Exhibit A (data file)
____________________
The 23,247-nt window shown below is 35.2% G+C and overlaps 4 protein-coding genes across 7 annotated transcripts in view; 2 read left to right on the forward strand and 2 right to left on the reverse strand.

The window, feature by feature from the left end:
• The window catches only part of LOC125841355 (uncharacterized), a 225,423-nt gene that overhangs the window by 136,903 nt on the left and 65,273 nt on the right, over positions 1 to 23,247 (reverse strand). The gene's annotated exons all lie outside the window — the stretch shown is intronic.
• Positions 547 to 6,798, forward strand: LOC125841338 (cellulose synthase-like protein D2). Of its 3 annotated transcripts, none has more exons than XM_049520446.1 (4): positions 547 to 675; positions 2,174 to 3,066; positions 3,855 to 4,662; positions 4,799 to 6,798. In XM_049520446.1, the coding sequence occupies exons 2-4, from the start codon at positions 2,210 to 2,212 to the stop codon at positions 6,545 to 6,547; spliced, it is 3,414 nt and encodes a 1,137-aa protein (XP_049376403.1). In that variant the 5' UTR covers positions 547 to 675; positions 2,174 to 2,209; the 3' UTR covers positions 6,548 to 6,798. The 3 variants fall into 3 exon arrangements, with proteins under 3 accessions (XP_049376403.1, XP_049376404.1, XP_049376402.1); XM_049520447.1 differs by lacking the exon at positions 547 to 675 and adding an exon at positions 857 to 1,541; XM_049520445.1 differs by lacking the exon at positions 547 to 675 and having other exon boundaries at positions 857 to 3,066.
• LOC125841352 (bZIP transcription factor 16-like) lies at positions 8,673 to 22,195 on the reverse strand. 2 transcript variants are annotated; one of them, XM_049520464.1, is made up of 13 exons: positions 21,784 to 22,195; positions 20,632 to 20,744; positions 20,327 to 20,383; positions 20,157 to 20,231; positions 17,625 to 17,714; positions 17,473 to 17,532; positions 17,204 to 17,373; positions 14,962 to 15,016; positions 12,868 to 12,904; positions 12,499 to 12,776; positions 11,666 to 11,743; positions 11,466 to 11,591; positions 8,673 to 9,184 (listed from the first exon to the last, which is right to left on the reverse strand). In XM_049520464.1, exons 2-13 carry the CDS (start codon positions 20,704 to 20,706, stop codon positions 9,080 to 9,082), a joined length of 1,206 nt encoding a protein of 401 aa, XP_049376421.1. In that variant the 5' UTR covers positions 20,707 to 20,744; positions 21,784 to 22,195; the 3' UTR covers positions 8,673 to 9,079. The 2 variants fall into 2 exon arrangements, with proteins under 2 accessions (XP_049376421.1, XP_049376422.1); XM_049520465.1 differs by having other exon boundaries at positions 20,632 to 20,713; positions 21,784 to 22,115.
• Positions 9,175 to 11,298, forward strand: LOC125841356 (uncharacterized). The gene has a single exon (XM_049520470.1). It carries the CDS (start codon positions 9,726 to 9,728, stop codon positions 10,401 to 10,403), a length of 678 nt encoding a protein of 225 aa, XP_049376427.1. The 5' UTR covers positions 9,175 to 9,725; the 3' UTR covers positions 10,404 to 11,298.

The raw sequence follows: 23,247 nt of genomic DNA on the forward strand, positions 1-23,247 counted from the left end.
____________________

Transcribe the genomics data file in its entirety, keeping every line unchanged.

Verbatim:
The 23,247-nt window shown below is 35.2% G+C and overlaps 4 protein-coding genes across 7 annotated transcripts in view; 2 read left to right on the forward strand and 2 right to left on the reverse strand.

The window, feature by feature from the left end:
• The window catches only part of LOC125841355 (uncharacterized), a 225,423-nt gene that overhangs the window by 136,903 nt on the left and 65,273 nt on the right, over positions 1 to 23,247 (reverse strand). The gene's annotated exons all lie outside the window — the stretch shown is intronic.
• Positions 547 to 6,798, forward strand: LOC125841338 (cellulose synthase-like protein D2). Of its 3 annotated transcripts, none has more exons than XM_049520446.1 (4): positions 547 to 675; positions 2,174 to 3,066; positions 3,855 to 4,662; positions 4,799 to 6,798. In XM_049520446.1, the coding sequence occupies exons 2-4, from the start codon at positions 2,210 to 2,212 to the stop codon at positions 6,545 to 6,547; spliced, it is 3,414 nt and encodes a 1,137-aa protein (XP_049376403.1). In that variant the 5' UTR covers positions 547 to 675; positions 2,174 to 2,209; the 3' UTR covers positions 6,548 to 6,798. The 3 variants fall into 3 exon arrangements, with proteins under 3 accessions (XP_049376403.1, XP_049376404.1, XP_049376402.1); XM_049520447.1 differs by lacking the exon at positions 547 to 675 and adding an exon at positions 857 to 1,541; XM_049520445.1 differs by lacking the exon at positions 547 to 675 and having other exon boundaries at positions 857 to 3,066.
• LOC125841352 (bZIP transcription factor 16-like) lies at positions 8,673 to 22,195 on the reverse strand. 2 transcript variants are annotated; one of them, XM_049520464.1, is made up of 13 exons: positions 21,784 to 22,195; positions 20,632 to 20,744; positions 20,327 to 20,383; positions 20,157 to 20,231; positions 17,625 to 17,714; positions 17,473 to 17,532; positions 17,204 to 17,373; positions 14,962 to 15,016; positions 12,868 to 12,904; positions 12,499 to 12,776; positions 11,666 to 11,743; positions 11,466 to 11,591; positions 8,673 to 9,184 (listed from the first exon to the last, which is right to left on the reverse strand). In XM_049520464.1, exons 2-13 carry the CDS (start codon positions 20,704 to 20,706, stop codon positions 9,080 to 9,082), a joined length of 1,206 nt encoding a protein of 401 aa, XP_049376421.1. In that variant the 5' UTR covers positions 20,707 to 20,744; positions 21,784 to 22,195; the 3' UTR covers positions 8,673 to 9,079. The 2 variants fall into 2 exon arrangements, with proteins under 2 accessions (XP_049376421.1, XP_049376422.1); XM_049520465.1 differs by having other exon boundaries at positions 20,632 to 20,713; positions 21,784 to 22,115.
• Positions 9,175 to 11,298, forward strand: LOC125841356 (uncharacterized). The gene has a single exon (XM_049520470.1). It carries the CDS (start codon positions 9,726 to 9,728, stop codon positions 10,401 to 10,403), a length of 678 nt encoding a protein of 225 aa, XP_049376427.1. The 5' UTR covers positions 9,175 to 9,725; the 3' UTR covers positions 10,404 to 11,298.

The raw sequence follows: 23,247 nt of genomic DNA on the forward strand, positions 1-23,247 counted from the left end.